St. Norbert councillor race hits close to home for U of M students

City council candidates Justin Swandel and Louise May are keeping University of Manitoba students in mind as election day draws near.

In an attempt gauge what community members would like to see from their civic leader, May has been holding a series of town hall meetings and discussions concerning crime and safety as well as health and civic policy.

“Holding group discussions is very important because it gets people out and it gets people talking about the issues,” she said.

Andrea Rounce, a political science lecturer at the U of M, feels that although such events are not always effective, they are nevertheless valuable because they encourage people who might not have been active otherwise.

“It’s often a matter of mobilizing votes where you might not always have mobilization,” explained Rounce.

“It’s really interesting to a see a candidate [being] active doing those kinds of community based discussions.”

Swandel said his team is working on several unique strategies for the weeks ahead.
To date, his campaign has mainly been focused on advertising, as well as door-to-door campaigning and arranging media interviews.

Heather Laube, University of Manitoba Students’ Union president, encourages students to be aware of who the candidates are.

In the coming weeks UMSU will be working on a “Get Out and Vote” campaign in order to ensure students understand why it is important to vote in this year’s civic election.

“Additionally, we are attempting to get candidates involved and answering student questions through a forum,” she said.

Laube said UMSU expects the city councillor for the St. Norbert ward to be supportive of the University of Manitoba campus community and to keep students in mind when making major decisions.

“Our city councillor should understand that the University of Manitoba is a city in itself that is very unique, and a commuter campus,” says Laube.

UMSU believes that easier access to transit services for students should be made a priority.
Swandel stated that city council is “committed to continuing to enhance the city’s transit system.”

He explained that city council plans on bringing more elements of bus rapid transit to Winnipeg’s transit system, pointing out that the city has included a major bus terminal at the university as one of its infrastructure priorities.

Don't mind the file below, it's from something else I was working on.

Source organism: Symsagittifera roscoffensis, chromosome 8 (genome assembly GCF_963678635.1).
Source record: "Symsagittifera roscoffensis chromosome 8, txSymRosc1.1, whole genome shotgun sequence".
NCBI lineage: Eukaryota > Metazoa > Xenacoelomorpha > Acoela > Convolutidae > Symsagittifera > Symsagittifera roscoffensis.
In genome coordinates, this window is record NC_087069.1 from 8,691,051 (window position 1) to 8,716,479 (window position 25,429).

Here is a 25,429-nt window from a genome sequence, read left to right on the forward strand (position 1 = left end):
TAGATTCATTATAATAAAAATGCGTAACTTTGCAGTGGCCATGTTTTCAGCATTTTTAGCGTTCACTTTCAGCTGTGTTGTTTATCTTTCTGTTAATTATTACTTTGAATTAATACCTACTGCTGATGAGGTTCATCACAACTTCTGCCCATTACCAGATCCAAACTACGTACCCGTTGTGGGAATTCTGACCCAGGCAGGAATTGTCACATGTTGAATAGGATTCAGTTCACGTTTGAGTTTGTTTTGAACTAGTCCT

“People realize how much work the current council has done in the last four years and while there will always be people who want something different, the vast majority are supportive,” said Swandel.

Swandel said the St. Norbert ward has seen significant investment in the last few years, including but not exclusive to the $12 million indoor soccer complex at the university, a new basketball court at Dakota Community Centre and millions of dollars in new trails and active transportation infrastructure.

“While I am proud of what we have accomplished, we need to do more,” he said.

If re-elected, his plans for the future include a wellness facility at the university that would be open to the public, along with an expansion of Dakota Community center and more investment in local parks, according to Swandel.

Swandel says the biggest challenge he has faced has been having the new Bomber stadium deal land in his ward so late in his term as councillor.

“It has been difficult to communicate to the residents how their concerns are being addressed,” he says.

Decisions on Winnipeg’s new football stadium on campus ground haven’t yet been finalized. However, the 30,000-seat facility, originally said to cost $115 million, has been the cause of major discontent among residents of the St. Norbert ward.

Despite the controversy, Swandel sees the stadium as a positive investment.

“We can all argue about the location or size, but no one can argue the economic sense of this move,” he said.

Strategies created for the “Event Day Management Plan,” which aims to address concerns raised by St. Norbert and Fort Richmond residents have about the building of the new stadium, will be showcased on Oct. 7.

Swandel explained the plan is to ensure that neighbouring communities are not adversely affected by events at the stadium

“This is by no means the end of this process, as it will need to be tweaked as events begin at the new stadium,” he said.

However, his opponent felt that the building of the stadium was being rushed.
“This is a major capital project and there are a lot of issues that are still very grey about how the financing is going to work. I simply cannot support it with its present plan,” said May.

Winnipeg voters go to the poles Oct. 27. Citizens can find information on candidates and voter registration at